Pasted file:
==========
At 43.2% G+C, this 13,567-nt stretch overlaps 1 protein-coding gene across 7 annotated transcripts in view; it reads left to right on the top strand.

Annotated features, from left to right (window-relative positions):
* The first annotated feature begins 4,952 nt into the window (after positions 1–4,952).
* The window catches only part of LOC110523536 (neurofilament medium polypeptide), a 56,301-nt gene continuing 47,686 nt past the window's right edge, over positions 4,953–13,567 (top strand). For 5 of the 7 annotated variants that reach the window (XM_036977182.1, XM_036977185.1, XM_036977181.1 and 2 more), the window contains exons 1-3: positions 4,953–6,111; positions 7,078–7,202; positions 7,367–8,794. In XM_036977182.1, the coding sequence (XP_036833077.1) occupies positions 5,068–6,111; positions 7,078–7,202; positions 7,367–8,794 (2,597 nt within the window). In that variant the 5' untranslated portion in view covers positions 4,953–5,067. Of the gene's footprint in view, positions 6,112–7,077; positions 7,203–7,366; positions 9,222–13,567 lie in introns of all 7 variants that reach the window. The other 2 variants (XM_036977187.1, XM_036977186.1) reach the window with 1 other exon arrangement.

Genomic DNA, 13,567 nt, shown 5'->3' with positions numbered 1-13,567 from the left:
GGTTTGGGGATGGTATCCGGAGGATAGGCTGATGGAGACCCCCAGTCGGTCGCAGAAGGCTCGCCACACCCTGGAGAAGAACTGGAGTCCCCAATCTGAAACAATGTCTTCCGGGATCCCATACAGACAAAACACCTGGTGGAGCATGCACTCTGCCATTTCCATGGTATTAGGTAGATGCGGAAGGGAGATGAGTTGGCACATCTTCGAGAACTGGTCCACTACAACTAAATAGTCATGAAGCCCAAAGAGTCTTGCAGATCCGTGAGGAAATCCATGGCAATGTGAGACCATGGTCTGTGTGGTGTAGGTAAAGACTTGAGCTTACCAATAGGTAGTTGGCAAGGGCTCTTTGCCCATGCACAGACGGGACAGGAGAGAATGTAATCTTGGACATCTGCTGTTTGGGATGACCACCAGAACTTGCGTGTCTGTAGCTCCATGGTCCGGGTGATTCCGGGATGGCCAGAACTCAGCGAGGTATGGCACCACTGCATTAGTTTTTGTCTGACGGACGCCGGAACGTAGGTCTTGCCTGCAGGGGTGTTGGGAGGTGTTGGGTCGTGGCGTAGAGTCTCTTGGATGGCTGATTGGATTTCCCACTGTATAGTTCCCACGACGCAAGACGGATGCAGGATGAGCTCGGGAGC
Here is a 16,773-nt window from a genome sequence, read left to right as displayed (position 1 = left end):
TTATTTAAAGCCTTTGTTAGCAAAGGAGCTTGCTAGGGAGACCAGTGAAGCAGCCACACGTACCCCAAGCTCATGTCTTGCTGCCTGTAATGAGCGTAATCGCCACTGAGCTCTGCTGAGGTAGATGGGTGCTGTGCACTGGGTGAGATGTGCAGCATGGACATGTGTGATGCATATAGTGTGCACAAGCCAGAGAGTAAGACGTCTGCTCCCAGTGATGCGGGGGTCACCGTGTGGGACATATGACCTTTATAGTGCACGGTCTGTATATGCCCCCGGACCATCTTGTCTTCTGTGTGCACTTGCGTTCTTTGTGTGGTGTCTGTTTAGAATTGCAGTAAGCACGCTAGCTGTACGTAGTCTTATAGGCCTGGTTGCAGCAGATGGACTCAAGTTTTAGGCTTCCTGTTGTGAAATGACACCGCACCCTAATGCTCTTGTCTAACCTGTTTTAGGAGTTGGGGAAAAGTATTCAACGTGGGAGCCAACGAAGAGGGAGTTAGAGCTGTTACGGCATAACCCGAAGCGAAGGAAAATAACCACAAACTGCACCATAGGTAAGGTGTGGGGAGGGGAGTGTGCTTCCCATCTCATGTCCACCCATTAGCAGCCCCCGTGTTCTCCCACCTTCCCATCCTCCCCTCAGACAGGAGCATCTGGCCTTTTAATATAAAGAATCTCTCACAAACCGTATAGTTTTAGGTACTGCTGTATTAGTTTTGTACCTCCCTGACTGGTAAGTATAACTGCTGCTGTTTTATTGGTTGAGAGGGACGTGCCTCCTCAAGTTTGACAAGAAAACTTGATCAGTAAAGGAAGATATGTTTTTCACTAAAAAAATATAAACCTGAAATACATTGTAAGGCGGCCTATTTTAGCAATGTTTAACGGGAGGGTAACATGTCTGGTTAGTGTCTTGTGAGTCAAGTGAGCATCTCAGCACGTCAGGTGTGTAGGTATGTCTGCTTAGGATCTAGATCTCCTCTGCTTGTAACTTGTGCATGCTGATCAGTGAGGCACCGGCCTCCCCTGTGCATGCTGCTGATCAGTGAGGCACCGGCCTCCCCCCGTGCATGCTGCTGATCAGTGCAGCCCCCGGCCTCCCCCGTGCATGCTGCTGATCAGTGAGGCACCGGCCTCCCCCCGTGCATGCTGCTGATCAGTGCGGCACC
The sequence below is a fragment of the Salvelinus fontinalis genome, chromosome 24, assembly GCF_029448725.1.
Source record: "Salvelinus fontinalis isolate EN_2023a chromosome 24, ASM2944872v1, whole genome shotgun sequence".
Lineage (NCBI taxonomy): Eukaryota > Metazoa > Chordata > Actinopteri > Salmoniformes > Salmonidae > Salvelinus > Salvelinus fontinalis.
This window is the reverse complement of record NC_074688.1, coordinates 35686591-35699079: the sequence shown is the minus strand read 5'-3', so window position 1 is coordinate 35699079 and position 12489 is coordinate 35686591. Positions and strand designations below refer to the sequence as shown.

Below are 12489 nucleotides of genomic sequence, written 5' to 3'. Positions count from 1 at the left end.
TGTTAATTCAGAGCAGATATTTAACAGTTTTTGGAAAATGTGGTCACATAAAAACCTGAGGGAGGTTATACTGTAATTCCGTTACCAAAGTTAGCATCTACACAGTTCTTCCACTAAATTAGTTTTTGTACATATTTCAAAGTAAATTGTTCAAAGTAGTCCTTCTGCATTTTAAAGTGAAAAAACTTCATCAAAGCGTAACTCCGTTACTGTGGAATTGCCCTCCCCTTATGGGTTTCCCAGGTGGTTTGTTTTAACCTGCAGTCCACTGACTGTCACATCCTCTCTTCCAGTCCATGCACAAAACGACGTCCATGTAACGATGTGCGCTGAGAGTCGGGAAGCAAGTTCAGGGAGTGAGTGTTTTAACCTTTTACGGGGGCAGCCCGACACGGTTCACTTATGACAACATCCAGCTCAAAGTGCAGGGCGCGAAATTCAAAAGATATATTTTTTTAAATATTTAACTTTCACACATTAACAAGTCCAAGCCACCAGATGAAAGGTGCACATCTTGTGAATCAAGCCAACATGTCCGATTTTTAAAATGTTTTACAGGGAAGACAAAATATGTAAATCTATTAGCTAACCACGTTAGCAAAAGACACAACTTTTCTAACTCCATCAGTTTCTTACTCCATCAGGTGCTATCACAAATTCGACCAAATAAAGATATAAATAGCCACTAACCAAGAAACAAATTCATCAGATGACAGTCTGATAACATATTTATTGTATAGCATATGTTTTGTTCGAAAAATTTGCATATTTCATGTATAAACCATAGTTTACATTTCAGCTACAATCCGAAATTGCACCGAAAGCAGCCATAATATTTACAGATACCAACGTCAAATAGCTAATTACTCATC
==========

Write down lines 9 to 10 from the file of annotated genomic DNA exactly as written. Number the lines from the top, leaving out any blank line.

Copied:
The sequence below is a fragment of the Salvelinus fontinalis genome, chromosome 24, assembly GCF_029448725.1.
Source record: "Salvelinus fontinalis isolate EN_2023a chromosome 24, ASM2944872v1, whole genome shotgun sequence".